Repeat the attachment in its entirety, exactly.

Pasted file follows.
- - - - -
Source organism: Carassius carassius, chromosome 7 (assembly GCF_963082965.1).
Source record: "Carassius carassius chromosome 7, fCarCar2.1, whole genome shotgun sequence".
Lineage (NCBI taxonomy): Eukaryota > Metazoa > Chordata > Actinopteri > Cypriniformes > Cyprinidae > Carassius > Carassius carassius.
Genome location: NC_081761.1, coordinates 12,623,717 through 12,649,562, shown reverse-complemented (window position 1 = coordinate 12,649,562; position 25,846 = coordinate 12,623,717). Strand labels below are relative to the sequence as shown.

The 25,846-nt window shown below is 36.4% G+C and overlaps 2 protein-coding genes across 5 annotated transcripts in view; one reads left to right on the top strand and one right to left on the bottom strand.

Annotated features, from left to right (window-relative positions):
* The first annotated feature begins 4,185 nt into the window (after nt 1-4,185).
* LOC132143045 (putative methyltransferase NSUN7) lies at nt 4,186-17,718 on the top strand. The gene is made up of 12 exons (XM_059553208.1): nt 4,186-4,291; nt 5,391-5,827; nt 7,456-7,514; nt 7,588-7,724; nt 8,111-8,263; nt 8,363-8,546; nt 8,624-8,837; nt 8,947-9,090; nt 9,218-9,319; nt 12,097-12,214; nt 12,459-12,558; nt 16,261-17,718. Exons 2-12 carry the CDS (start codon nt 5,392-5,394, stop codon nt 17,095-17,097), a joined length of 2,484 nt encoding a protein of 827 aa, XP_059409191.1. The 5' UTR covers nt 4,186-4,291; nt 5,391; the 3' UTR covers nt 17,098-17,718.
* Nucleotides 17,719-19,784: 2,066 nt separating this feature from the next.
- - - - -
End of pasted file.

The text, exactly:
Source organism: Carassius carassius, chromosome 7 (assembly GCF_963082965.1).
Source record: "Carassius carassius chromosome 7, fCarCar2.1, whole genome shotgun sequence".
Lineage (NCBI taxonomy): Eukaryota > Metazoa > Chordata > Actinopteri > Cypriniformes > Cyprinidae > Carassius > Carassius carassius.
Genome location: NC_081761.1, coordinates 12,623,717 through 12,649,562, shown reverse-complemented (window position 1 = coordinate 12,649,562; position 25,846 = coordinate 12,623,717). Strand labels below are relative to the sequence as shown.

The 25,846-nt window shown below is 36.4% G+C and overlaps 2 protein-coding genes across 5 annotated transcripts in view; one reads left to right on the top strand and one right to left on the bottom strand.

Annotated features, from left to right (window-relative positions):
* The first annotated feature begins 4,185 nt into the window (after nt 1-4,185).
* LOC132143045 (putative methyltransferase NSUN7) lies at nt 4,186-17,718 on the top strand. The gene is made up of 12 exons (XM_059553208.1): nt 4,186-4,291; nt 5,391-5,827; nt 7,456-7,514; nt 7,588-7,724; nt 8,111-8,263; nt 8,363-8,546; nt 8,624-8,837; nt 8,947-9,090; nt 9,218-9,319; nt 12,097-12,214; nt 12,459-12,558; nt 16,261-17,718. Exons 2-12 carry the CDS (start codon nt 5,392-5,394, stop codon nt 17,095-17,097), a joined length of 2,484 nt encoding a protein of 827 aa, XP_059409191.1. The 5' UTR covers nt 4,186-4,291; nt 5,391; the 3' UTR covers nt 17,098-17,718.
* Nucleotides 17,719-19,784: 2,066 nt separating this feature from the next.